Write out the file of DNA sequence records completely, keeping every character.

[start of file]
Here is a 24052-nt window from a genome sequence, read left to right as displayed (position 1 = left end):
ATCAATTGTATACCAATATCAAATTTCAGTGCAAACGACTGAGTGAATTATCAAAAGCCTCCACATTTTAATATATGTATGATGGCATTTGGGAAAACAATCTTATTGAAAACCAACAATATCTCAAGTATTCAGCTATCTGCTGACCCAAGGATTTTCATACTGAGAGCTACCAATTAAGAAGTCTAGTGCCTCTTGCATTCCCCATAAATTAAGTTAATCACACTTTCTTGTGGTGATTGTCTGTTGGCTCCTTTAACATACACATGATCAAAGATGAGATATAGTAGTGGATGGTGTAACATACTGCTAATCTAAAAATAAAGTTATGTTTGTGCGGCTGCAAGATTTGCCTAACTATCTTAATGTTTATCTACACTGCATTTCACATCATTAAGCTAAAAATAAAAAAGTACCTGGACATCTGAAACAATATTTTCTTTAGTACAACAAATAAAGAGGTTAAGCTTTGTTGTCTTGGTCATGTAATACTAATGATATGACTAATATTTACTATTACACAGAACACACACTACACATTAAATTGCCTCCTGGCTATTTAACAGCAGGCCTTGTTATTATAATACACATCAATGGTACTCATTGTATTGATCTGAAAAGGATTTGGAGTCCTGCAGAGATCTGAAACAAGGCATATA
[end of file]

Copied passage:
Here is a 24052-nt window from a genome sequence, read left to right as displayed (position 1 = left end):
ATCAATTGTATACCAATATCAAATTTCAGTGCAAACGACTGAGTGAATTATCAAAAGCCTCCACATTTTAATATATGTATGATGGCATTTGGGAAAACAATCTTATTGAAAACCAACAATATCTCAAGTATTCAGCTATCTGCTGACCCAAGGATTTTCATACTGAGAGCTACCAATTAAGAAGTCTAGTGCCTCTTGCATTCCCCATAAATTAAGTTAATCACACTTTCTTGTGGTGATTGTCTGTTGGCTCCTTTAACATACACATGATCAAAGATGAGATATAGTAGTGGATGGTGTAACATACTGCTAATCTAAAAATAAAGTTATGTTTGTGCGGCTGCAAGATTTGCCTAACTATCTTAATGTTTATCTACACTGCATTTCACATCATTAAGCTAAAAATAAAAAAGTACCTGGACATCTGAAACAATATTTTCTTTAGTACAACAAATAAAGAGGTTAAGCTTTGTTGTCTTGGTCATGTAATACTAATGATATGACTAATATTTACTATTACACAGAACACACACTACACATTAAATTGCCTCCTGGCTATTTAACAGCAGGCCTTGTTATTATAATACACATCAATGGTACTCATTGTATTGATCTGAAAAGGATTTGGAGTCCTGCAGAGATCTGAAACAAGGCATATA